A pension plan pays out money to the person who owns the plan, usually monthly. Finding the lump sum payment of a pension plan is more commonly known as finding the present value. Using the present value of an annuity formula, the plan's investor can figure out how much the plan is worth today. To determine the lump sum amount, the investor needs the interest rate on the plan, how many years the plan will disburse for and the monthly payment. For example, a person receives $600 a month from his pension. The pension makes 6 percent each year and will pay out the next 20 years.

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Multiply the number of years of repayment by 12 months to determine the months of the pension payment. In our example, 20 years times 12 months equals 240 months.

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Determine the interest rate per month by dividing the interest rate by 12 months. In our example, 6 percent divided by 12 months equals 0.005.

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Add one to the interest rate per month. In our example, 1 + 0.005 equals 1.005.

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Raise the number calculated in step 3 to the power of the number of payments remaining. In our example, 1.005 ^ 240 equals 3.310204.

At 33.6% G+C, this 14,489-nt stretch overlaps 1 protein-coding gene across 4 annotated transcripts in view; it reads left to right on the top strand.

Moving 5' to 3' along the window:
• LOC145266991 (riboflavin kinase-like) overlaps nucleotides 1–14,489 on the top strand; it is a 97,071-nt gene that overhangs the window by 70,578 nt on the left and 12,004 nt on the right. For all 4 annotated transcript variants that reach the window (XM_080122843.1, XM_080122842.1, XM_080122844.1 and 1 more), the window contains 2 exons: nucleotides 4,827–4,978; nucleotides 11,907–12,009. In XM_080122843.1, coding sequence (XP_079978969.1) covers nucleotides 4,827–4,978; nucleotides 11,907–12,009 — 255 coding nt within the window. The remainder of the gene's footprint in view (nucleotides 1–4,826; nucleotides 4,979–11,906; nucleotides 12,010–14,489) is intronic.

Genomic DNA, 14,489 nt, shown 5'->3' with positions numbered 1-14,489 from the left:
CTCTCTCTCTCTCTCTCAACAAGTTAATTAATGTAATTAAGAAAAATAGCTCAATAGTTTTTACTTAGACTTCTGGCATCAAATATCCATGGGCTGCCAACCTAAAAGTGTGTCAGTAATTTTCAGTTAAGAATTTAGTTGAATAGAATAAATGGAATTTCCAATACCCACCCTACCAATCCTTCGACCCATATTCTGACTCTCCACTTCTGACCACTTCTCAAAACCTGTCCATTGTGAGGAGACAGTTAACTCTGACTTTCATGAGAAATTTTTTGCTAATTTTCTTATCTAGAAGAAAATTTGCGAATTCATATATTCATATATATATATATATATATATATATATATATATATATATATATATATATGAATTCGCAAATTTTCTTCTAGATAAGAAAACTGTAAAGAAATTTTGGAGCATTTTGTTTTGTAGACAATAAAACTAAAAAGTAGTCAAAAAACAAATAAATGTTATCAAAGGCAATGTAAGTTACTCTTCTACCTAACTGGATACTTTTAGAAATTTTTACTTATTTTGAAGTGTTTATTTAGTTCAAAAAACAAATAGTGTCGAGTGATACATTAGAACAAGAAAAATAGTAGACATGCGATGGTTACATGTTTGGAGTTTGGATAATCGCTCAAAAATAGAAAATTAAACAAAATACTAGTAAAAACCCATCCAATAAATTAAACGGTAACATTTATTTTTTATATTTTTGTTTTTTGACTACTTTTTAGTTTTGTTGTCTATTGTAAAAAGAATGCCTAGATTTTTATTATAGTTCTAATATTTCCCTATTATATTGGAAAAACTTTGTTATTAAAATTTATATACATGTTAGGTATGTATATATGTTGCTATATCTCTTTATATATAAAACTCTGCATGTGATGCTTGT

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Divide 1 by the number calculated in Step 4. In our example, 1 / 3.310204 equals 0.302096142.

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Subtract the number calculated in Step 5 from 1. In our example, 1 - 0.302096142 equals 0.697903858.

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Divide the number calculated in Step 6 by the interest rate per month. In our example, 0.697903858 divided by 0.005 equals 139.5807717. This is the interest factor.

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Multiply the monthly payment by the interest factor. In our example, $600 * 139.5807717 equals $83,748.47. This is how much the pension is worth if it is paid off in a lump sum right now.